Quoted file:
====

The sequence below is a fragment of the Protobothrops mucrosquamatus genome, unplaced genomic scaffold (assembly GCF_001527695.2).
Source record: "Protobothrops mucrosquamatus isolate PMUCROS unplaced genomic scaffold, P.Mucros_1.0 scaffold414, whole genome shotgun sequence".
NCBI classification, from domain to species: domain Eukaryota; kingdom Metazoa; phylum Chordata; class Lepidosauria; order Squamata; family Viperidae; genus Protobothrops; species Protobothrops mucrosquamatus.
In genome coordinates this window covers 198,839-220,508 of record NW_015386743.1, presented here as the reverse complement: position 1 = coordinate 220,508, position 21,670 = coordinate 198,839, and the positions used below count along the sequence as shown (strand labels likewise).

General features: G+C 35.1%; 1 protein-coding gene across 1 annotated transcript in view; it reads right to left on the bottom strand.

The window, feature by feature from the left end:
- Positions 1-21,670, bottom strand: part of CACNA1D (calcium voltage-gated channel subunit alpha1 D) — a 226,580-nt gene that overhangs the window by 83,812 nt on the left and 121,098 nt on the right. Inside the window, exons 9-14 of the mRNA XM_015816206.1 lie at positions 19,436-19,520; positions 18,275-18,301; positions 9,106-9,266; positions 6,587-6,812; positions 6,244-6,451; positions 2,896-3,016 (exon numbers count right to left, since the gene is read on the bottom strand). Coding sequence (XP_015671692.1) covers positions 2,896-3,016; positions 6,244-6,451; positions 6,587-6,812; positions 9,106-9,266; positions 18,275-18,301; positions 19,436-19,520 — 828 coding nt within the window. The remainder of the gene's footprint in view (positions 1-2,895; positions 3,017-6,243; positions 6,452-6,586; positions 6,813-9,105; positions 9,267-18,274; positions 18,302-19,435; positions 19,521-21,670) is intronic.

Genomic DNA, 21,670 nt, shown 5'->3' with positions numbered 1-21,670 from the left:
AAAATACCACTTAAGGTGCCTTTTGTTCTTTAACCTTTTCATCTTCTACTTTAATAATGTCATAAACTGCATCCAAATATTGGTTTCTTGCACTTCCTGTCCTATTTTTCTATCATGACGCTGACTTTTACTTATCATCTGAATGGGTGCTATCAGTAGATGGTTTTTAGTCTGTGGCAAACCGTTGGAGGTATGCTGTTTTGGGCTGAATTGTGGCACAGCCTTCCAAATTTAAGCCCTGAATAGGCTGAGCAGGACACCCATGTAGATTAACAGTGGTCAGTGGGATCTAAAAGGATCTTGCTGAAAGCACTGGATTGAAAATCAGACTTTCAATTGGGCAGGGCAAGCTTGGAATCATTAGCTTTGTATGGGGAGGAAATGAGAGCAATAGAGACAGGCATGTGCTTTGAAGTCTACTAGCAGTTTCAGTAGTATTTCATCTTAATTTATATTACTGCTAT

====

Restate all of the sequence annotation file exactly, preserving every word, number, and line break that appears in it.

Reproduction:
The sequence below is a fragment of the Protobothrops mucrosquamatus genome, unplaced genomic scaffold (assembly GCF_001527695.2).
Source record: "Protobothrops mucrosquamatus isolate PMUCROS unplaced genomic scaffold, P.Mucros_1.0 scaffold414, whole genome shotgun sequence".
NCBI classification, from domain to species: domain Eukaryota; kingdom Metazoa; phylum Chordata; class Lepidosauria; order Squamata; family Viperidae; genus Protobothrops; species Protobothrops mucrosquamatus.
In genome coordinates this window covers 198,839-220,508 of record NW_015386743.1, presented here as the reverse complement: position 1 = coordinate 220,508, position 21,670 = coordinate 198,839, and the positions used below count along the sequence as shown (strand labels likewise).

General features: G+C 35.1%; 1 protein-coding gene across 1 annotated transcript in view; it reads right to left on the bottom strand.

The window, feature by feature from the left end:
- Positions 1-21,670, bottom strand: part of CACNA1D (calcium voltage-gated channel subunit alpha1 D) — a 226,580-nt gene that overhangs the window by 83,812 nt on the left and 121,098 nt on the right. Inside the window, exons 9-14 of the mRNA XM_015816206.1 lie at positions 19,436-19,520; positions 18,275-18,301; positions 9,106-9,266; positions 6,587-6,812; positions 6,244-6,451; positions 2,896-3,016 (exon numbers count right to left, since the gene is read on the bottom strand). Coding sequence (XP_015671692.1) covers positions 2,896-3,016; positions 6,244-6,451; positions 6,587-6,812; positions 9,106-9,266; positions 18,275-18,301; positions 19,436-19,520 — 828 coding nt within the window. The remainder of the gene's footprint in view (positions 1-2,895; positions 3,017-6,243; positions 6,452-6,586; positions 6,813-9,105; positions 9,267-18,274; positions 18,302-19,435; positions 19,521-21,670) is intronic.

Genomic DNA, 21,670 nt, shown 5'->3' with positions numbered 1-21,670 from the left:
AAAATACCACTTAAGGTGCCTTTTGTTCTTTAACCTTTTCATCTTCTACTTTAATAATGTCATAAACTGCATCCAAATATTGGTTTCTTGCACTTCCTGTCCTATTTTTCTATCATGACGCTGACTTTTACTTATCATCTGAATGGGTGCTATCAGTAGATGGTTTTTAGTCTGTGGCAAACCGTTGGAGGTATGCTGTTTTGGGCTGAATTGTGGCACAGCCTTCCAAATTTAAGCCCTGAATAGGCTGAGCAGGACACCCATGTAGATTAACAGTGGTCAGTGGGATCTAAAAGGATCTTGCTGAAAGCACTGGATTGAAAATCAGACTTTCAATTGGGCAGGGCAAGCTTGGAATCATTAGCTTTGTATGGGGAGGAAATGAGAGCAATAGAGACAGGCATGTGCTTTGAAGTCTACTAGCAGTTTCAGTAGTATTTCATCTTAATTTATATTACTGCTAT